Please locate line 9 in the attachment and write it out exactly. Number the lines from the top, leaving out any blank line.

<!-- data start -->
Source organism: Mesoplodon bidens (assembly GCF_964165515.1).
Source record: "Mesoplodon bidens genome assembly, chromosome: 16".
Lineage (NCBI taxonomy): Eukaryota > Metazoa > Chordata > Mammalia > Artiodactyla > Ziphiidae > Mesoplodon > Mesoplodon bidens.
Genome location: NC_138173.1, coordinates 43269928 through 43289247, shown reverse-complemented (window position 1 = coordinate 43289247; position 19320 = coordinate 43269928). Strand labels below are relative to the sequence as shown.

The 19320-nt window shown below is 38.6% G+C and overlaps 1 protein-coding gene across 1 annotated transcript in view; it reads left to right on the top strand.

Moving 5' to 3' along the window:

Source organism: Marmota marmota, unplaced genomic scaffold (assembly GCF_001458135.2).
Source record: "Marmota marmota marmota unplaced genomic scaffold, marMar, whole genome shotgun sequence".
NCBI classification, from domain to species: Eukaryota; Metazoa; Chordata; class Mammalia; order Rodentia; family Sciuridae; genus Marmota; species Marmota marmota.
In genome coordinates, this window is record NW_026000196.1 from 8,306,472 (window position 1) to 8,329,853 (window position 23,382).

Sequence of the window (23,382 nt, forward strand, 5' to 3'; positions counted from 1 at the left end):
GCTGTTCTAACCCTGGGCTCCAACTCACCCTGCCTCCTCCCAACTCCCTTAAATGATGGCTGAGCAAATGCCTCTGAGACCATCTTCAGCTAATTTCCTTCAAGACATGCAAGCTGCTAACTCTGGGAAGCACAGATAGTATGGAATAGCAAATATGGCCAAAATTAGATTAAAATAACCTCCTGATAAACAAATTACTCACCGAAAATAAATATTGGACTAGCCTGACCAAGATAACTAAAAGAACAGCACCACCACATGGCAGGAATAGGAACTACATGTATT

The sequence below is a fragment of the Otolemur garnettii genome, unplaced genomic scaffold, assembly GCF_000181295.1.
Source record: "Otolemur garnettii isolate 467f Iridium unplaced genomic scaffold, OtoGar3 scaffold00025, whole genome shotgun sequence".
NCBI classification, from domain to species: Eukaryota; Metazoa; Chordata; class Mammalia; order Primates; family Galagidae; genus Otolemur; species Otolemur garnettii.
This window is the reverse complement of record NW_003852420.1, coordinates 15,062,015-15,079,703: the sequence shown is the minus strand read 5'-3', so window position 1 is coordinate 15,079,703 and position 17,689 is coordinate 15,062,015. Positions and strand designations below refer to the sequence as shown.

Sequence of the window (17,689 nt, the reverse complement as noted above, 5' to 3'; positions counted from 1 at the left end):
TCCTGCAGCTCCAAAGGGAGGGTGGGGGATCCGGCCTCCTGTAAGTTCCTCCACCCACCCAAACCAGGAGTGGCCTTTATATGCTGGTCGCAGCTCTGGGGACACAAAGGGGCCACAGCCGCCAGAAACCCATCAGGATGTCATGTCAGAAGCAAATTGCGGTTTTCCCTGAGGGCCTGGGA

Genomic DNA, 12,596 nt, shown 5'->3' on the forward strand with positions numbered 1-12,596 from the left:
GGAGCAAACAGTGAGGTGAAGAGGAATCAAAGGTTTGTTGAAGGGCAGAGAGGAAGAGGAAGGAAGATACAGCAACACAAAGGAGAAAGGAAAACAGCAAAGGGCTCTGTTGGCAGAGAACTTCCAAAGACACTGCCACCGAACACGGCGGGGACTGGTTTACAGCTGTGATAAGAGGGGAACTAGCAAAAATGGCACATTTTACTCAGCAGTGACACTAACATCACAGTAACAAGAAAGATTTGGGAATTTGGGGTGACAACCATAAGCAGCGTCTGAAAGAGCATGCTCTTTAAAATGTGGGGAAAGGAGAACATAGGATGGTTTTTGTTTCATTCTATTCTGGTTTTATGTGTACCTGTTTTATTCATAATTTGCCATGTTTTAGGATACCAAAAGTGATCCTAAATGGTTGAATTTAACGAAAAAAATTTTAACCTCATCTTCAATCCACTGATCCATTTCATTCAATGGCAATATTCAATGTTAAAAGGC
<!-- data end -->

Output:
NCBI classification, from domain to species: Eukaryota; Metazoa; Chordata; class Mammalia; order Rodentia; family Sciuridae; genus Marmota; species Marmota marmota.